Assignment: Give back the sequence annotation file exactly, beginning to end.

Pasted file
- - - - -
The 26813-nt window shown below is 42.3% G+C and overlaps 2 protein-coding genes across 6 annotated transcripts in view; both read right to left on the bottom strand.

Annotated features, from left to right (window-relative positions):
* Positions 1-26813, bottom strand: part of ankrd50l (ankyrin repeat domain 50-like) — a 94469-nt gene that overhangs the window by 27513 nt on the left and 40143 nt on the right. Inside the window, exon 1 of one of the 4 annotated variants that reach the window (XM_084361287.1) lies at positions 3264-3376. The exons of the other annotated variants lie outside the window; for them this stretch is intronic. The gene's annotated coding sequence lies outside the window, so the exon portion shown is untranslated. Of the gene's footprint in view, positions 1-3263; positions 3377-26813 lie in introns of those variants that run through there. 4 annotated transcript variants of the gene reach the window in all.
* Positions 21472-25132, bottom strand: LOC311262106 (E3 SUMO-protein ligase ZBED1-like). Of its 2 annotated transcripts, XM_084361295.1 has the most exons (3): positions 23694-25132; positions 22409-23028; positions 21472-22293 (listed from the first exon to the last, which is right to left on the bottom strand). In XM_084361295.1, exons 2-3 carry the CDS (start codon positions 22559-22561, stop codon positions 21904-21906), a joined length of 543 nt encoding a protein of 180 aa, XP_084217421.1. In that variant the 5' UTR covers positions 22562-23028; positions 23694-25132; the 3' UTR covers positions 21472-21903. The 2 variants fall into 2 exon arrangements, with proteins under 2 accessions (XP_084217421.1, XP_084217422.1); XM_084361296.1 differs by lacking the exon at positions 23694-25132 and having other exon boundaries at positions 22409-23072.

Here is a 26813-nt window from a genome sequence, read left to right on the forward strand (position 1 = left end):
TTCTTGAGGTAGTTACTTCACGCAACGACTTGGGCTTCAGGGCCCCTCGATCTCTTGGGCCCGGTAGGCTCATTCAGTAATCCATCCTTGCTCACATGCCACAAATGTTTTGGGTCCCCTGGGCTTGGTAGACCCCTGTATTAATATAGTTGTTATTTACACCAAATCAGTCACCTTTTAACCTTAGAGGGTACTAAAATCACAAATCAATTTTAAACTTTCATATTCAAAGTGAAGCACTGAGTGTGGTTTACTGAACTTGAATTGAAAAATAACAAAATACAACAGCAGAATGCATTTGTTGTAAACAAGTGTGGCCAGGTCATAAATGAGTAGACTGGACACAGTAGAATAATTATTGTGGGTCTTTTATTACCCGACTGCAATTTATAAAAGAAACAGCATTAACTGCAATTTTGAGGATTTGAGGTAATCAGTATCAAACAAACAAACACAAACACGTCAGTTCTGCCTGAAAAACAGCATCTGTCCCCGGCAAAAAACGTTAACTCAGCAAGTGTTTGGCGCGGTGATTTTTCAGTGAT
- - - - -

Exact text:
The 26813-nt window shown below is 42.3% G+C and overlaps 2 protein-coding genes across 6 annotated transcripts in view; both read right to left on the bottom strand.

Annotated features, from left to right (window-relative positions):
* Positions 1-26813, bottom strand: part of ankrd50l (ankyrin repeat domain 50-like) — a 94469-nt gene that overhangs the window by 27513 nt on the left and 40143 nt on the right. Inside the window, exon 1 of one of the 4 annotated variants that reach the window (XM_084361287.1) lies at positions 3264-3376. The exons of the other annotated variants lie outside the window; for them this stretch is intronic. The gene's annotated coding sequence lies outside the window, so the exon portion shown is untranslated. Of the gene's footprint in view, positions 1-3263; positions 3377-26813 lie in introns of those variants that run through there. 4 annotated transcript variants of the gene reach the window in all.
* Positions 21472-25132, bottom strand: LOC311262106 (E3 SUMO-protein ligase ZBED1-like). Of its 2 annotated transcripts, XM_084361295.1 has the most exons (3): positions 23694-25132; positions 22409-23028; positions 21472-22293 (listed from the first exon to the last, which is right to left on the bottom strand). In XM_084361295.1, exons 2-3 carry the CDS (start codon positions 22559-22561, stop codon positions 21904-21906), a joined length of 543 nt encoding a protein of 180 aa, XP_084217421.1. In that variant the 5' UTR covers positions 22562-23028; positions 23694-25132; the 3' UTR covers positions 21472-21903. The 2 variants fall into 2 exon arrangements, with proteins under 2 accessions (XP_084217421.1, XP_084217422.1); XM_084361296.1 differs by lacking the exon at positions 23694-25132 and having other exon boundaries at positions 22409-23072.

Here is a 26813-nt window from a genome sequence, read left to right on the forward strand (position 1 = left end):
TTCTTGAGGTAGTTACTTCACGCAACGACTTGGGCTTCAGGGCCCCTCGATCTCTTGGGCCCGGTAGGCTCATTCAGTAATCCATCCTTGCTCACATGCCACAAATGTTTTGGGTCCCCTGGGCTTGGTAGACCCCTGTATTAATATAGTTGTTATTTACACCAAATCAGTCACCTTTTAACCTTAGAGGGTACTAAAATCACAAATCAATTTTAAACTTTCATATTCAAAGTGAAGCACTGAGTGTGGTTTACTGAACTTGAATTGAAAAATAACAAAATACAACAGCAGAATGCATTTGTTGTAAACAAGTGTGGCCAGGTCATAAATGAGTAGACTGGACACAGTAGAATAATTATTGTGGGTCTTTTATTACCCGACTGCAATTTATAAAAGAAACAGCATTAACTGCAATTTTGAGGATTTGAGGTAATCAGTATCAAACAAACAAACACAAACACGTCAGTTCTGCCTGAAAAACAGCATCTGTCCCCGGCAAAAAACGTTAACTCAGCAAGTGTTTGGCGCGGTGATTTTTCAGTGAT